it over several times, but refrained from expressing any opinion.
He did say however that he felt himself under no promise or obligation to appoint anyone; that if his friends made any agreements for him they did so over his expressed direction and without his knowledge.
At another time he said that he wanted to give the South
, by way of placation, a place in his cabinet; that a fair division of the country entitled the Southern States
to a reasonable representation there, and if not interfered with he would make such a distribution as would satisfy all persons interested.
He named three persons who would be acceptable to him. They were Botts
, of Virginia
, of Georgia
; and Maynard
, of Tennessee
He apprehended no such grave danger to the Union
as the mass of people supposed would result from the Southern
threats, and said he could not in his heart believe that the South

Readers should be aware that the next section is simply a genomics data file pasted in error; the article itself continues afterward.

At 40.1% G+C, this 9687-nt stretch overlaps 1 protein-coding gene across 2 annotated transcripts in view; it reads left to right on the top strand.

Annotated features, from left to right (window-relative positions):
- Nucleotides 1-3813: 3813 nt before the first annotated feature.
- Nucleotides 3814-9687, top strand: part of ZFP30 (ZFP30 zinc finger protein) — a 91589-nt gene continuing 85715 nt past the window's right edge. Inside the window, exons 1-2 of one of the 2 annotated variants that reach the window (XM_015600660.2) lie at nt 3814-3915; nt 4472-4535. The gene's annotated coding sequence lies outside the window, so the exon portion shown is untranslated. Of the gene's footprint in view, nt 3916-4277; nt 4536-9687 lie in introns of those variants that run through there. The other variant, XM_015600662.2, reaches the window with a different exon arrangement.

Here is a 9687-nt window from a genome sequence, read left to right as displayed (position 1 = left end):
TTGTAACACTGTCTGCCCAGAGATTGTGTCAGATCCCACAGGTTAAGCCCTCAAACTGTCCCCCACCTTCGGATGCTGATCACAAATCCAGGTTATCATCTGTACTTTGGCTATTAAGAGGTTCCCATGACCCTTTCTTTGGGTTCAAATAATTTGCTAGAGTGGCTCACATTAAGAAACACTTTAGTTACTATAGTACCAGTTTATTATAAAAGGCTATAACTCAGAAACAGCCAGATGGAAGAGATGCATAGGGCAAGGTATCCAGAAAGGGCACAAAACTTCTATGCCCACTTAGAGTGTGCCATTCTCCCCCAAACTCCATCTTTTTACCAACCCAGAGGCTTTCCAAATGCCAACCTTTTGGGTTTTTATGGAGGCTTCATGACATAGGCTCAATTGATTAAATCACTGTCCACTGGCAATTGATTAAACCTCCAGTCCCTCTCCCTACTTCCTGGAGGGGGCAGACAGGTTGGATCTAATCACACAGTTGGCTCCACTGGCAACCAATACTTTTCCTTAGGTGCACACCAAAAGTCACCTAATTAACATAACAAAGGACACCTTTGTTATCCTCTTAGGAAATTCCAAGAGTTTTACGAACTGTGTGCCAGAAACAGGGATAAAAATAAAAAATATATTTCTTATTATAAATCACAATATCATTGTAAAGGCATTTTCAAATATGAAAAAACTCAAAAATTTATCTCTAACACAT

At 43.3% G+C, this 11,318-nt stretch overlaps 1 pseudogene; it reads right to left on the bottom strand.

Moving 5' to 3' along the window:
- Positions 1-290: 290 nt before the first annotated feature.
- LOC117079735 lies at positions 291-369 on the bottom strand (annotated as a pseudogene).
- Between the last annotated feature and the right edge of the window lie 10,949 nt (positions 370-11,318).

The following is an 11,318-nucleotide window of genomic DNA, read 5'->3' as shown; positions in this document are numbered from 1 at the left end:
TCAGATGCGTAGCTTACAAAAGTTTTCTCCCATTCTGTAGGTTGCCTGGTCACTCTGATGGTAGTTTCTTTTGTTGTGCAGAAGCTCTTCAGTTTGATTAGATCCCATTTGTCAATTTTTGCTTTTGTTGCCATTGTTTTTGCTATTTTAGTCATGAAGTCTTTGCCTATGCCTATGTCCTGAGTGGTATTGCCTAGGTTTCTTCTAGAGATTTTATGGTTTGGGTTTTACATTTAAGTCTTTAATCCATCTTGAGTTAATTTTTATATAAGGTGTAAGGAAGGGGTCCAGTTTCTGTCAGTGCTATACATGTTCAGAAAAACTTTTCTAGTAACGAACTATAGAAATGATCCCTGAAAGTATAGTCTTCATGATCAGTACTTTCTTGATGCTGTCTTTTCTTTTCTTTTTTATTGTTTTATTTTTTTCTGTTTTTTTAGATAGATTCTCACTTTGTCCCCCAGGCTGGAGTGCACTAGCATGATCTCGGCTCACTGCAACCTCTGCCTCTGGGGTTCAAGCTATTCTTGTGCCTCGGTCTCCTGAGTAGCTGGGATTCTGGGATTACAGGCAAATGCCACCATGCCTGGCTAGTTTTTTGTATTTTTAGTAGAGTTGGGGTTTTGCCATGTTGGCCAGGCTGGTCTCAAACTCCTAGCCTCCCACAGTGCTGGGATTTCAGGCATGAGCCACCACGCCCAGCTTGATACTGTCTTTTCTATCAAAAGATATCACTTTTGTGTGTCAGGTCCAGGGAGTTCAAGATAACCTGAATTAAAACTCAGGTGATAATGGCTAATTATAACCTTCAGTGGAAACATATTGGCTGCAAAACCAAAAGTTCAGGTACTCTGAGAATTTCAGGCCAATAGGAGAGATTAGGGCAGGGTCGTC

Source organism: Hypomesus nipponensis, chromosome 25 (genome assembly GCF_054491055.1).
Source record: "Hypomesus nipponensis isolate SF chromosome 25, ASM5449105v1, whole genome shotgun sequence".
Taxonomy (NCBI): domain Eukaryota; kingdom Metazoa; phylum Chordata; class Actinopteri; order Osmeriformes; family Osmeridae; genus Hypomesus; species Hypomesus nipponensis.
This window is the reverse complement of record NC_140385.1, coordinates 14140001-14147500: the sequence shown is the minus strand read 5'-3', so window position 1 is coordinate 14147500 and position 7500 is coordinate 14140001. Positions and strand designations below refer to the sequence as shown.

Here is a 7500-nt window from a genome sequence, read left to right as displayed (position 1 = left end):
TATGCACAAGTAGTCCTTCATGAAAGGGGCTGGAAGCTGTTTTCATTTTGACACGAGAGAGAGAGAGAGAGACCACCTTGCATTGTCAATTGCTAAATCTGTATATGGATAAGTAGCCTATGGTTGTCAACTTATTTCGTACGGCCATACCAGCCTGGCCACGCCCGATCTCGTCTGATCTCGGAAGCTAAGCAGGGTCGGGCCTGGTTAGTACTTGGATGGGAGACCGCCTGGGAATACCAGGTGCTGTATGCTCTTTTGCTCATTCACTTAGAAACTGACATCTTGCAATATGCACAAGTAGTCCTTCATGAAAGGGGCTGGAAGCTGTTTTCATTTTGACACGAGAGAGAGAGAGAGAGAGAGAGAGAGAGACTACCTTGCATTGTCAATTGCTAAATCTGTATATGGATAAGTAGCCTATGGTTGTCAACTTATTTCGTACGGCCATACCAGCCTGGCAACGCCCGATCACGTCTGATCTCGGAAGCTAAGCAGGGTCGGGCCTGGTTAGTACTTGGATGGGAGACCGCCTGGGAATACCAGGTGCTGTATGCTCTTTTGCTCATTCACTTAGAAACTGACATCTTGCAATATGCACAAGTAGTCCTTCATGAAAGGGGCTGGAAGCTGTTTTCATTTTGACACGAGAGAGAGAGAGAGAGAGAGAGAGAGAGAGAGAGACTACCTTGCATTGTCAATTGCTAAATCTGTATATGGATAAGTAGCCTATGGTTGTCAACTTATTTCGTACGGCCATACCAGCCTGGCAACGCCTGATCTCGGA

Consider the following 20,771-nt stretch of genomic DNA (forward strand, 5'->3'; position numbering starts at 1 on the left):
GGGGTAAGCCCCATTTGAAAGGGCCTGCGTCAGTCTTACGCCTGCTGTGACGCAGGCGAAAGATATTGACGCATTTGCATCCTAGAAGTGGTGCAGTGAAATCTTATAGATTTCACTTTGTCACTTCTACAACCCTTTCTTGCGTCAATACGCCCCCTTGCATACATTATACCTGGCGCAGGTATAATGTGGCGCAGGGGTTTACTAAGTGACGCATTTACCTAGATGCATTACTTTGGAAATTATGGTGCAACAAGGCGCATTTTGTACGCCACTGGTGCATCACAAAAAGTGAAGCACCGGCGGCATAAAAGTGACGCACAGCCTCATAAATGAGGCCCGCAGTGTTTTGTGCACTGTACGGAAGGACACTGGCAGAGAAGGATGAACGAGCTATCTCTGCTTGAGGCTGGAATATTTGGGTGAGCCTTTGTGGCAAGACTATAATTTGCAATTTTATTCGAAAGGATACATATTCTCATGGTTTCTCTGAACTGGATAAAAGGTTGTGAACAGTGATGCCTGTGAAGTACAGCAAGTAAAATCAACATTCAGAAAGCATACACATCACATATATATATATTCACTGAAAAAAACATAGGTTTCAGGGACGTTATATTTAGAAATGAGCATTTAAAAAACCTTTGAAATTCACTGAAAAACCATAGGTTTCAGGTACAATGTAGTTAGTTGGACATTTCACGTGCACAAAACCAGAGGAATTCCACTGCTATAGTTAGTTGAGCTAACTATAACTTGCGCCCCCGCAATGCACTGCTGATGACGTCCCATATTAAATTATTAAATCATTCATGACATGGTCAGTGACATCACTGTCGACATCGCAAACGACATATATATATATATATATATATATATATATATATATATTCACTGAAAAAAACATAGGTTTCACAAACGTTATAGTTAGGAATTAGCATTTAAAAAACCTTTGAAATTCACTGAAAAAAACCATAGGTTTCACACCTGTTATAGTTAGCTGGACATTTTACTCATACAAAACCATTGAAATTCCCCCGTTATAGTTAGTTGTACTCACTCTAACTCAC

designed the overthrow of the Government
This is the extent of my conversation about the cabinet.
, the veteran in journalism and politics, came out from New York and spent several days with Lincoln
He was not only the representative of Senator Seward
, but rendered the President-elect
signal service in the formation of his cabinet.
In his autobiography Mr. Weed
relates numerous incidents of this visit.
He was one day opposing the claims of Montgomery Blair
who aspired to a cabinet appointment, when Mr. Lincoln
inquired of Weed
whom he would recommend.
“Henry winter Davis
,” was the response.
, I see, has been posting you up on this ”